There is not any progressive content in the so-called 'anti-curfew riots'. Basically, it is not one single phenomenon, but a few different events that were triggered by each other. On Sunday, during the day, there were 'anti-lockdown demos' in Amsterdam and Eindhoven. This is no new phenomenon. Like the ones seen in e.g. Britain and Germany, they are a mix of 'anti-vaxxers' and conspiracy theorists, together with spiritualists, all kinds of petty-bourgeois types, and a layer of lumpen elements, including fascists and football hooligans.

The difference was that this time there was a bigger layer of confused and frustrated 'average citizens', and the hooligan elements were completely prepared for a showdown with the riot police, carrying with them firework bombs and weapons. The ensuing clashes saw hundreds of arrests, and the police used water cannon and tear gas on a scale not seen in many years. The police spoke about the 'worst riots in 40 years', referring to the 1980 Amsterdam clashes between police and anarchist squatters on the queen’s coronation day.

These demos caused shockwaves and were followed in the evening by riots in about 10 more towns and cities. In the evening, they were more diverse in social composition. In certain towns they had a reactionary character, like in Enschede, where a mob attacked a hospital. However, many others were mostly gatherings of frustrated local youth, attacking the police with stones and fireworks. In some cases, these were continuations of earlier clashes that took place in the summer and in December, with the difference that now they took all place at the same time. Reactionaries (sometimes the same that initially supported the Sunday demos) now try to present this as being caused by 'immigrant kids' or 'Moroccan kids', but these riots also took place in smaller rural towns with barely any immigrants.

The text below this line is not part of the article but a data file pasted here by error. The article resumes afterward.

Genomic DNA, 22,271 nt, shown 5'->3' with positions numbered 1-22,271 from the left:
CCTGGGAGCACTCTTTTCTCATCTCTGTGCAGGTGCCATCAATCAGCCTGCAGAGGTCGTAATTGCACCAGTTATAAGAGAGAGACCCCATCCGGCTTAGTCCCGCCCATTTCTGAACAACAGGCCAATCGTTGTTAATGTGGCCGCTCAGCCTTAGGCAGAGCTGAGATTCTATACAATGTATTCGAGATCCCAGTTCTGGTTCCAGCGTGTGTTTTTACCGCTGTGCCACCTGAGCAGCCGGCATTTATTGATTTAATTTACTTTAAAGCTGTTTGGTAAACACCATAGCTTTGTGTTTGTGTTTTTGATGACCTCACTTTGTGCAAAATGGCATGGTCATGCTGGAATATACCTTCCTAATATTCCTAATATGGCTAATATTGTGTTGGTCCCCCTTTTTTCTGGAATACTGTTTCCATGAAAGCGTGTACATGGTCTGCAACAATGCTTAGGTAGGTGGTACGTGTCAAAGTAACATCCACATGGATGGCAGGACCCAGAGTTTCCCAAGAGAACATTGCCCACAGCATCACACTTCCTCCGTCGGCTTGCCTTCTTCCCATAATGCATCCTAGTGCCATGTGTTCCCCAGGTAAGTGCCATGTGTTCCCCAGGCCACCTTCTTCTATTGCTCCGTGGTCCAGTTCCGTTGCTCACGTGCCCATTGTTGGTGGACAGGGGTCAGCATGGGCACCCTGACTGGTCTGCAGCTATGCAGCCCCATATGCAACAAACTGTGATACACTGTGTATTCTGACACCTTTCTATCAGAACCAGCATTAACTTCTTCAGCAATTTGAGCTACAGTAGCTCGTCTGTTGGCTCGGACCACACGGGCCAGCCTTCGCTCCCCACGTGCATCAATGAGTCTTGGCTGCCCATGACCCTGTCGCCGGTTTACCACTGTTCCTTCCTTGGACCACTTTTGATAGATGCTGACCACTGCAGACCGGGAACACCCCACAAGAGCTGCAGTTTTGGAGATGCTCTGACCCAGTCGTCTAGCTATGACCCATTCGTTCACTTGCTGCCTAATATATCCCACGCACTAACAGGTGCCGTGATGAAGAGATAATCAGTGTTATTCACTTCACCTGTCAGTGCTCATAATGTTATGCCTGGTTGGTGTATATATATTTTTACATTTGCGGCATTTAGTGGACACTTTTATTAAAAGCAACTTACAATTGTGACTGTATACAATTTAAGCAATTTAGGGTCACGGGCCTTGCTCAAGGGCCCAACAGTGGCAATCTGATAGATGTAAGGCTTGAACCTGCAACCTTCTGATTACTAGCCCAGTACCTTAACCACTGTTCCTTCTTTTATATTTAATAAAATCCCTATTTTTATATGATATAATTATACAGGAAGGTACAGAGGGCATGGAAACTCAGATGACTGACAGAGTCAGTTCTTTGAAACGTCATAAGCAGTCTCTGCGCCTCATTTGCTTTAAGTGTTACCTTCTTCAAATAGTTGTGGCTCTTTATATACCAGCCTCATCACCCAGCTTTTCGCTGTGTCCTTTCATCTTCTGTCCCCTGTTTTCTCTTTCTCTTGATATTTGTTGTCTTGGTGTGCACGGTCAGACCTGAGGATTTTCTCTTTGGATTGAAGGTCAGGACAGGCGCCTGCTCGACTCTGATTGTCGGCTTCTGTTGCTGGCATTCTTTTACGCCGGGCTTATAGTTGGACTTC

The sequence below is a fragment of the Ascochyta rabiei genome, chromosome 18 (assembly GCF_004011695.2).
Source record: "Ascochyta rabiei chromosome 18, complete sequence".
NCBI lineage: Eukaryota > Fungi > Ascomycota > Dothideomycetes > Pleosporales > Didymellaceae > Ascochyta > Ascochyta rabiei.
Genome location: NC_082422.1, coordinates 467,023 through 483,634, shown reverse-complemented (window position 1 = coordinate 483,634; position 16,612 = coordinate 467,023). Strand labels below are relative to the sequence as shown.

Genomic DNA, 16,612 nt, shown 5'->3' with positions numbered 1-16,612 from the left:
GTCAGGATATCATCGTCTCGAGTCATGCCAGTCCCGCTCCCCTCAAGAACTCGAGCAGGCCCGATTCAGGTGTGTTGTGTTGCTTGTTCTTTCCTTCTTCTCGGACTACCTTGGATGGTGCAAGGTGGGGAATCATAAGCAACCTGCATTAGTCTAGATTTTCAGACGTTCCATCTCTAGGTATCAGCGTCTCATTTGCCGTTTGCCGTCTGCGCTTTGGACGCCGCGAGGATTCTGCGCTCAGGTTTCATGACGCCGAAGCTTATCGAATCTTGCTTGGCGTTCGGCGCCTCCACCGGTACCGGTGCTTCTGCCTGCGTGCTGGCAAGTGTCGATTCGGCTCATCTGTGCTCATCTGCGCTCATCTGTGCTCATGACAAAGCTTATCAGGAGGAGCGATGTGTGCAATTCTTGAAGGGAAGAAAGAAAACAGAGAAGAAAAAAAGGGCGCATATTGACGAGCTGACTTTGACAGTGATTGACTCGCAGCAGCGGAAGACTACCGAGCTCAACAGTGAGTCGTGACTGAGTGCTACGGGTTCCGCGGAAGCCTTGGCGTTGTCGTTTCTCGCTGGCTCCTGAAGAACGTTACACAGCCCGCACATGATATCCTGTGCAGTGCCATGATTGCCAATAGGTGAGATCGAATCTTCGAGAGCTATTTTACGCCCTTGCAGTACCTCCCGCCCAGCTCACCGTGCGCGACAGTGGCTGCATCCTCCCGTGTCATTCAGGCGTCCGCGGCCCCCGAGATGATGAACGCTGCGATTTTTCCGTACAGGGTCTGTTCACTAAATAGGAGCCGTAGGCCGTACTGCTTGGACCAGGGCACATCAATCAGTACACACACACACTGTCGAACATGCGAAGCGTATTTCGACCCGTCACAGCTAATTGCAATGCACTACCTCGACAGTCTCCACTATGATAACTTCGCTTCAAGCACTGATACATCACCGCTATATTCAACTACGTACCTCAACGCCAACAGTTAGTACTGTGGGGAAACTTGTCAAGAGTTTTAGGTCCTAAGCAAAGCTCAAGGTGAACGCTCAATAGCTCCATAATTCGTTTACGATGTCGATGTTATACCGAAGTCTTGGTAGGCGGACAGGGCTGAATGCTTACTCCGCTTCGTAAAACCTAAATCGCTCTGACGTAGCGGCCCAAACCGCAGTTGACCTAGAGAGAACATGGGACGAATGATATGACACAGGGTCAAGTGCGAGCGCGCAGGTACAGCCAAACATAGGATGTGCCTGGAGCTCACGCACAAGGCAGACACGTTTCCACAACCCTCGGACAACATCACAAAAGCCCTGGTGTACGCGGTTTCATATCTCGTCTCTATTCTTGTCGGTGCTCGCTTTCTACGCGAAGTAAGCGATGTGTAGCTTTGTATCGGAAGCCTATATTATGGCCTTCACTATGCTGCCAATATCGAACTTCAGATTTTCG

Often there was a copy-cat effect, with adventurist elements calling for gatherings. Sometimes criminal elements were involved that wanted to use the riots as a smokescreen to loot shops. In a few cases, in big-city neighbourhoods with many immigrants, there were calls for riots that seemed to be made by fascist elements from outside, in order to discredit these neighbourhoods.

However, we cannot just dismiss these events as young people being misled or 'lacking education and good parenting', as some have argued. There is a brewing anger in Dutch society, and the coronavirus lockdowns have increased the overall pressures, leading certain elements to use the curfew as an excuse to engage in riots in a way to get their energy and frustration out.

While there were new riots throughout the country on Monday night, on Tuesday night they were restricted to a few incidents in Amsterdam and Rotterdam. As the rioters are only a small minority, they will not be able to hold on for much longer. However, new waves are possible, especially when new 'anti-lockdown demos' are called for. The coming weeks can see new outbursts.

Whither the Netherlands?